My sister and her husband, Bonnie and Robert Hartwig, residents of Las Cruces, were killed in a tragic car crash July 25 in Albuquerque. It has been six months, and our family has not received a final police report. We have been told the police department is awaiting the results of toxicology tests. Despite numerous witnesses who indicated the driver of the car was traveling at a very high rate of speed prior to running the red light and T-boning the car in which they were riding, no charges have been brought against the driver.
I recently saw a report by KRQE that a 19-year-old was charged with vehicular homicide because speed alone was a factor. Can someone in New Mexico tell me the difference and why the driver that killed my sister and brother-in-law has not been charged?
As another legislative session begins, will 2022 be the year our political leaders finally do right by New Mexico’s seniors and repeal the tax on Social Security benefits? Only 13 states tax Social Security benefits, eight of which have significantly reduced their taxes, leaving New Mexicans with one of the heaviest taxes on Social Security income in the nation, costing the average Social Security recipient nearly $700 a year.
Given a majority of New Mexico seniors depend on Social Security income alone, the taxation of it is a particularly unfair practice that undermines the original purpose of the Social Security Act, to lift seniors out of poverty — not to fund state government. Despite strong bipartisan support in the past for repealing the tax, nothing was done. Isn’t it time for the Legislature to protect the needs of New Mexico’s seniors? If not, perhaps it’s time for new leadership that will.
When Doris Kearns Goodwin speaks, I listen. She is a renowned historian and a Pulitzer Prize winner. You can depend on factual, apolitical information. She strongly recommends passage of the voter rights bills now before the Senate, without which our democracy is in great jeopardy.
Republicans will not vote for these bills because they would interfere with their “cheat to win” strategy. So the filibuster must be waived, and all Democrats must vote for these bills. This is a challenge that must be met. Is there any chance that a Republican or two finds a conscience?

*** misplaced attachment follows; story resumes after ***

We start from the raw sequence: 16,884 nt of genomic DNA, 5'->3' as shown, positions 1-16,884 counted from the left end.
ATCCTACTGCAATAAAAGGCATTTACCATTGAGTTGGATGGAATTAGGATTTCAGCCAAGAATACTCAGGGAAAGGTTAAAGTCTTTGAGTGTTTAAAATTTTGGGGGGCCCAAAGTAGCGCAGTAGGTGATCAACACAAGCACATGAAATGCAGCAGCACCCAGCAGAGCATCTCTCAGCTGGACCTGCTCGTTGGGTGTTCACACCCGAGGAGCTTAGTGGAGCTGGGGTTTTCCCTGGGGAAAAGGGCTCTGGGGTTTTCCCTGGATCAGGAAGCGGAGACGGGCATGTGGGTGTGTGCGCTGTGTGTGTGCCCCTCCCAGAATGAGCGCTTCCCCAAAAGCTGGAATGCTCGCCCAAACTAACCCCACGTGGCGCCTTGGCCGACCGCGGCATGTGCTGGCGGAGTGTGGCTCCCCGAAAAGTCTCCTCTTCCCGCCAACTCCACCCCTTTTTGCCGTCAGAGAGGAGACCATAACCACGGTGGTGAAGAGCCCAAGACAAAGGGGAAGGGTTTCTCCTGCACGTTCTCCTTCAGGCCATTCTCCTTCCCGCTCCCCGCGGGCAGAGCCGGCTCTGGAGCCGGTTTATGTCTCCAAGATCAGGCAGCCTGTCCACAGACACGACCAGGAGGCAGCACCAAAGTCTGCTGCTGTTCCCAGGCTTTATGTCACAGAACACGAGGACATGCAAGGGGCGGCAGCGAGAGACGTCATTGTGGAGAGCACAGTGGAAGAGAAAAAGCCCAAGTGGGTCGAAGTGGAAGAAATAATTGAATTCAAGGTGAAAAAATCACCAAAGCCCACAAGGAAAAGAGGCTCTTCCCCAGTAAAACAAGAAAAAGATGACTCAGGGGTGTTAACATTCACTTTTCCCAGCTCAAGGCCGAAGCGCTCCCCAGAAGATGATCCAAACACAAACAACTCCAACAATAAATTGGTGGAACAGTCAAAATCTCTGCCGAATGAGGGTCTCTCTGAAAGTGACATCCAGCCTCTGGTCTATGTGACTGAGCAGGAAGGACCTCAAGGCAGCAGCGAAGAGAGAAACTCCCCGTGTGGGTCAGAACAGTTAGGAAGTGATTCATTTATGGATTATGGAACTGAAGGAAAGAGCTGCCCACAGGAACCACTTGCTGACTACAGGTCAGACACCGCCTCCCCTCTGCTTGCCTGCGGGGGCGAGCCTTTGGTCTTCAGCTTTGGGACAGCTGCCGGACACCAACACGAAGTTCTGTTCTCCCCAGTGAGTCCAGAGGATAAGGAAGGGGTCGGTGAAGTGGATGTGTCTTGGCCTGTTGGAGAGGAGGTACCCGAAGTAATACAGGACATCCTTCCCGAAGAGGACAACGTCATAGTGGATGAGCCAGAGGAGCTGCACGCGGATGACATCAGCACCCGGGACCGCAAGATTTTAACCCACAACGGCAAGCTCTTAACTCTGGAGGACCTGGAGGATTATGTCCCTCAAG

The New Mexican recently ran a story about South Sudan with the headline (“Sudan faces severe hunger,” Jan. 10). While I greatly appreciate seeing coverage of the humanitarian crisis unfolding in the region, it is important to note that Sudan and South Sudan — the nation about which the article was actually written — are two separate countries. South Sudan is the world’s youngest country, having gained independence from Sudan in 2011 after decades of bloody struggle. Civil war and internal violence have continued to ravage the country, exacerbated by the disastrous effects of the global climate crisis.
For the past 3½ years, I have lived and worked in South Sudan as a humanitarian with the United Nations. Although I am very grateful to see global attention directed toward the ongoing crisis taking place, it is fundamentally important to recognize where this conflict is unfolding: South Sudan — not Sudan.
Life will not return to life as we knew it before the pandemic. We must learn to live with the coronavirus. As society transitions from a viral pandemic to an endemic, we should hasten this change by getting vaccinated and boosted; upgrading our masks to N95 or KN95 types; and businesses and schools improving their indoor air quality by using HEPA filters and ultraviolet germicidal irradiation for their heating and cooling ventilation systems.
The state should use part of its current budget surplus to enable this.